This one is for all those people pleasers out there! Don’t feel obligated to attend every holiday party, event, or hang out. Scheduling conflicts aren’t the only reason to turn down an invite. You might also just be feeling extremely overwhelmed and stressed out. If saying ‘yes’ is only going to exacerbate those emotions or cause resentment, it’s not worth it. Get comfortable with saying ‘no’ when it’s necessary.
Don’t worry about hurting peoples feelings. Friends, family, and coworkers will understand that it’s not possible to participate in every project or activity. Bosses should also understand not being able to work overtime all the time. Depending on the relationship, be honest about why it’s not going to work. They wouldn’t want to create more stress and anxiety. If it’s because your plate is already too full, consider lightening the load in the future.
If stress is a major cause of holiday anxiety it might be helpful to plan ahead. You can tackle the holidays just like any other big project or task — with lots of planning, organizing, and scheduling. There are a lot of things to take care of in a short period of time, from buying gifts, baking treats, cooking meals, hosting and attending parties, etc.
You might want to schedule specific days for certain things. Spend one day buying gifts and another day dedicated to cooking or baking. If there’s a lot of shopping to do, consider whether any of it can be done online. This can be a huge time saver. You might also want to plan out a shopping list and what gifts to purchase for each person. This can help make the task of buying gifts seem a little less overwhelming, avoids last minute scrambling, and prevents overspending.
Invest in Personal Health
It’s okay to be selfish sometimes, especially when it comes to our own health and happiness. The holidays are such a busy time of year and oftentimes most of it is spent focusing on other people — whether that’s time with friends, family, volunteering, or working extra hours, there’s not a lot of ‘me’ time. But it’s important to take time for yourself during the holidays.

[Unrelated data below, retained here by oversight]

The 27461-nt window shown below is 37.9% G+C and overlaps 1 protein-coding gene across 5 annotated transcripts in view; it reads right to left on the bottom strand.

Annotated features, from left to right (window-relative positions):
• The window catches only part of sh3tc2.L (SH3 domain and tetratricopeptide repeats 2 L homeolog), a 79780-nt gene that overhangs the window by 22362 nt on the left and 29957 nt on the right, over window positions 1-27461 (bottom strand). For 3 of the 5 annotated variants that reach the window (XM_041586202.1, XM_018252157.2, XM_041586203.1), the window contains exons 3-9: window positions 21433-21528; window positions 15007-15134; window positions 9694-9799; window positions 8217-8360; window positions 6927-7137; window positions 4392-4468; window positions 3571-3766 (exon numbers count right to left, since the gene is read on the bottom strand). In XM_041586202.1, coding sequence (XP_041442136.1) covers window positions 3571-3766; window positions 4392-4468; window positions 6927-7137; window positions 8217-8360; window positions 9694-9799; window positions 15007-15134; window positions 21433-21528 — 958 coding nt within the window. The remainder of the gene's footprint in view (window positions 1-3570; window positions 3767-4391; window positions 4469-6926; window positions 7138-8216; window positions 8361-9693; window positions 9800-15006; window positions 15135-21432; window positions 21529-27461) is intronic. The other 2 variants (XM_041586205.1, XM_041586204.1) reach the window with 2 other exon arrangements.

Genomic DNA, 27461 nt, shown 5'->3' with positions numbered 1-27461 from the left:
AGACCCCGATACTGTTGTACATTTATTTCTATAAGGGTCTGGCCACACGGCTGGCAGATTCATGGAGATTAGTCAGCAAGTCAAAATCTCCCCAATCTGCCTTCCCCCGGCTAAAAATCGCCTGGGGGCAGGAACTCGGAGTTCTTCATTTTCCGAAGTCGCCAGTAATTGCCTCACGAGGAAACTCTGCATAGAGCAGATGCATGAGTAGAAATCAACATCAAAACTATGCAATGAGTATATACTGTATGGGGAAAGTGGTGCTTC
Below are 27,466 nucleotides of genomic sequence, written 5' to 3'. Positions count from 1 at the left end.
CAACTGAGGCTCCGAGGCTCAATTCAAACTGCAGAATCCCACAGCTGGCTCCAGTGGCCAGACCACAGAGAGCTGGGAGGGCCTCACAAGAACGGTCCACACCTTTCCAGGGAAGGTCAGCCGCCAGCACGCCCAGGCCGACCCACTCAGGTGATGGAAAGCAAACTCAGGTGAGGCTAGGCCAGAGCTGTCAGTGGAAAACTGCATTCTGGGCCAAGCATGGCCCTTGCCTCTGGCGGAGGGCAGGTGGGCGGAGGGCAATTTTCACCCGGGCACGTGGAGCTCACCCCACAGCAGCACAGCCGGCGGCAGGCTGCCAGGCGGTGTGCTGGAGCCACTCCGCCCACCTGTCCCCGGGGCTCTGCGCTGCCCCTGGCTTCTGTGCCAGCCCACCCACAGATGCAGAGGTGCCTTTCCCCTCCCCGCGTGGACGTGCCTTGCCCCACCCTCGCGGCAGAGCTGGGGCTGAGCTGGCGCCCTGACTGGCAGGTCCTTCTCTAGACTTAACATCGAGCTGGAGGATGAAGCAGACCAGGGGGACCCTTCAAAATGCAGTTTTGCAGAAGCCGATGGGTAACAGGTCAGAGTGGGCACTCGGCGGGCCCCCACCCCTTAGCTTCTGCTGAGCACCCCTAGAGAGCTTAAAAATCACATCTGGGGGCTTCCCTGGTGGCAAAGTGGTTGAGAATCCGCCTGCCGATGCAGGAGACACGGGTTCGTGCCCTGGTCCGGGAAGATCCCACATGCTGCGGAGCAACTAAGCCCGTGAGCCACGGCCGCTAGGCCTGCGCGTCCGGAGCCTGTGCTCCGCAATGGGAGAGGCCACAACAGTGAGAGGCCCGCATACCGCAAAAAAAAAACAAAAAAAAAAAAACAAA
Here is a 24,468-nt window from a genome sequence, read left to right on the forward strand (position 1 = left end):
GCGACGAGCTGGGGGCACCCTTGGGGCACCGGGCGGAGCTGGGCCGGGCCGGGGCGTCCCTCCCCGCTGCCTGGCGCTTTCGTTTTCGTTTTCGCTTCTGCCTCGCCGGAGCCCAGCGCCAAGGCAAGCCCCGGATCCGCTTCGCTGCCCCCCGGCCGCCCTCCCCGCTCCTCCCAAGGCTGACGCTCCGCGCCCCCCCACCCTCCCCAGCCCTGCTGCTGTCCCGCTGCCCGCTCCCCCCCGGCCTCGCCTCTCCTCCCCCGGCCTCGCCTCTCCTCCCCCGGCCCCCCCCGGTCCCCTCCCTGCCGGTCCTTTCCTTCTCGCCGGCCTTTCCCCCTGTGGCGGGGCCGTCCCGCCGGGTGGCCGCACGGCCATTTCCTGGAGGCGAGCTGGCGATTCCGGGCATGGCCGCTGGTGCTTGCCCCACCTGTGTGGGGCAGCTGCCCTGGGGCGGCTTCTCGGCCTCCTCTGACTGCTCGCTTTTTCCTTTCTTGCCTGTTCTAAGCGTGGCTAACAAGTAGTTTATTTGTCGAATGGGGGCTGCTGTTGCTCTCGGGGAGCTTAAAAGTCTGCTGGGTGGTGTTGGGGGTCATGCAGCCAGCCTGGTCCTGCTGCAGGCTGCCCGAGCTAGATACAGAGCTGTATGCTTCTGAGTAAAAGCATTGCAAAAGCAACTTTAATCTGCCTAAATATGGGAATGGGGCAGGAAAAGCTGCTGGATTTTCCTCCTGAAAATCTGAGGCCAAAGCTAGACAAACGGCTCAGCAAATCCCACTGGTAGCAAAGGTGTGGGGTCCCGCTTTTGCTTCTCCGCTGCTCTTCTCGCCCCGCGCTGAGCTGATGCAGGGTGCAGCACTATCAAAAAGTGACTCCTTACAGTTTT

The Mayo Clinic advises even doing just 15-minutes alone without any distractions. The idea is to provide some time to refresh and reset which will hopefully give you the energy needed to tackle the rest of that never ending to-do list. During those 15-minutes, find something to do that will help reduce stress. It should be something enjoyable like taking a walk, listening to music, or reading a book.
Also, during the holidays it’s important not to let healthy habits slip away because this will only contribute to the stress and anxiety. Try to make time for regular exercise, get lots of sleep, and don’t go overboard with indulging in sweets and treats or alcohol.
Seek Out or Ask for Help
We all need a little help sometimes, particularly when it comes to our health. Mental health often gets overlooked because it’s not necessarily tangible or easy to identify. While it’s normal to feel sad occasionally, it shouldn’t interfere with everyday life. According to the Mayo Clinic, someone who is persistently sad and anxious, irritable, feeling hopeless, unable to fulfill daily chores or activities, unable to sleep, and even experiencing physical symptoms may be experiencing depression. If this is the case, talk to a doctor or mental health professional.
Also, don’t be afraid to talk to family and friends about how you’re feeling. The holidays can be a difficult time of year for people who’ve experienced loss or are going through a big change, such as a break up, divorce, or career change. Let them be there for you through support and companionship. Volunteering is another good and easy way to lift your spirits and meet new people, notes the Mayo Clinic.